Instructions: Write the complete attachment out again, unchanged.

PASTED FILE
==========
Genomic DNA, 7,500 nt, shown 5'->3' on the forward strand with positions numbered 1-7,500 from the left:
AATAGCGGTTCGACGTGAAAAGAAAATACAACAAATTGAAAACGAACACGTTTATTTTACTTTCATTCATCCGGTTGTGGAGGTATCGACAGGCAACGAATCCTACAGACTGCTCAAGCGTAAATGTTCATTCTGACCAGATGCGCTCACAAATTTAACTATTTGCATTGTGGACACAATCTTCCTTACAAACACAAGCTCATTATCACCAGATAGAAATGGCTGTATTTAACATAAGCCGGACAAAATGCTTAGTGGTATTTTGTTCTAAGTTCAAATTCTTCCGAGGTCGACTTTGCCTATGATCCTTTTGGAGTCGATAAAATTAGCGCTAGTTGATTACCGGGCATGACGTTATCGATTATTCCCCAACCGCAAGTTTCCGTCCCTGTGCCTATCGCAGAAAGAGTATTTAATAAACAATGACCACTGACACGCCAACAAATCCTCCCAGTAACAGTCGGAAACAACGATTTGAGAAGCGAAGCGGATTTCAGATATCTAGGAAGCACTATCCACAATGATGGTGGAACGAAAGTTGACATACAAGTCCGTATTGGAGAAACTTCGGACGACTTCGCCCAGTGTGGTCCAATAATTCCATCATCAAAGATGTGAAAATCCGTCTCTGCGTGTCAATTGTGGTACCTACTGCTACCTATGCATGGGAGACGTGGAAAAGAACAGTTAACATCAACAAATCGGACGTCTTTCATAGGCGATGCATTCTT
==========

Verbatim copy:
Genomic DNA, 7,500 nt, shown 5'->3' on the forward strand with positions numbered 1-7,500 from the left:
AATAGCGGTTCGACGTGAAAAGAAAATACAACAAATTGAAAACGAACACGTTTATTTTACTTTCATTCATCCGGTTGTGGAGGTATCGACAGGCAACGAATCCTACAGACTGCTCAAGCGTAAATGTTCATTCTGACCAGATGCGCTCACAAATTTAACTATTTGCATTGTGGACACAATCTTCCTTACAAACACAAGCTCATTATCACCAGATAGAAATGGCTGTATTTAACATAAGCCGGACAAAATGCTTAGTGGTATTTTGTTCTAAGTTCAAATTCTTCCGAGGTCGACTTTGCCTATGATCCTTTTGGAGTCGATAAAATTAGCGCTAGTTGATTACCGGGCATGACGTTATCGATTATTCCCCAACCGCAAGTTTCCGTCCCTGTGCCTATCGCAGAAAGAGTATTTAATAAACAATGACCACTGACACGCCAACAAATCCTCCCAGTAACAGTCGGAAACAACGATTTGAGAAGCGAAGCGGATTTCAGATATCTAGGAAGCACTATCCACAATGATGGTGGAACGAAAGTTGACATACAAGTCCGTATTGGAGAAACTTCGGACGACTTCGCCCAGTGTGGTCCAATAATTCCATCATCAAAGATGTGAAAATCCGTCTCTGCGTGTCAATTGTGGTACCTACTGCTACCTATGCATGGGAGACGTGGAAAAGAACAGTTAACATCAACAAATCGGACGTCTTTCATAGGCGATGCATTCTT